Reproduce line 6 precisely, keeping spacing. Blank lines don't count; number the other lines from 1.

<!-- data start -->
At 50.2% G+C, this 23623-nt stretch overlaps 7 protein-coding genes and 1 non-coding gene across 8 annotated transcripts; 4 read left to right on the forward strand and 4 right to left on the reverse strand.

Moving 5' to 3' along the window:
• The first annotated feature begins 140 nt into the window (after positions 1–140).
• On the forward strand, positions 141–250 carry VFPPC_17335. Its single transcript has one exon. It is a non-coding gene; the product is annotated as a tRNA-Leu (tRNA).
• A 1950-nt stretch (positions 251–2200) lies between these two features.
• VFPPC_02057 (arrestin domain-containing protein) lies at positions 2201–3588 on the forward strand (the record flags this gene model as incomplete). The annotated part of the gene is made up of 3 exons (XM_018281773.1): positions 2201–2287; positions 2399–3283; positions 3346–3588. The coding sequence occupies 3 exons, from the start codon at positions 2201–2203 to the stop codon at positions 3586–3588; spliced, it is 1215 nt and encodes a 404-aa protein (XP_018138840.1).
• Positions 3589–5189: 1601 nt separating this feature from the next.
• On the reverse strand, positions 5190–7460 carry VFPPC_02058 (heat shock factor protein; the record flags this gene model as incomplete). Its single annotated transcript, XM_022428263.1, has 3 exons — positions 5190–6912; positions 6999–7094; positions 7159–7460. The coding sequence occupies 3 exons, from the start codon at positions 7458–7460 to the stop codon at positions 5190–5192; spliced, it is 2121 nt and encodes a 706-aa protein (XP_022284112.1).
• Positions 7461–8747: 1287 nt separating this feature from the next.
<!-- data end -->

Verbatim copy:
• VFPPC_02057 (arrestin domain-containing protein) lies at positions 2201–3588 on the forward strand (the record flags this gene model as incomplete). The annotated part of the gene is made up of 3 exons (XM_018281773.1): positions 2201–2287; positions 2399–3283; positions 3346–3588. The coding sequence occupies 3 exons, from the start codon at positions 2201–2203 to the stop codon at positions 3586–3588; spliced, it is 1215 nt and encodes a 404-aa protein (XP_018138840.1).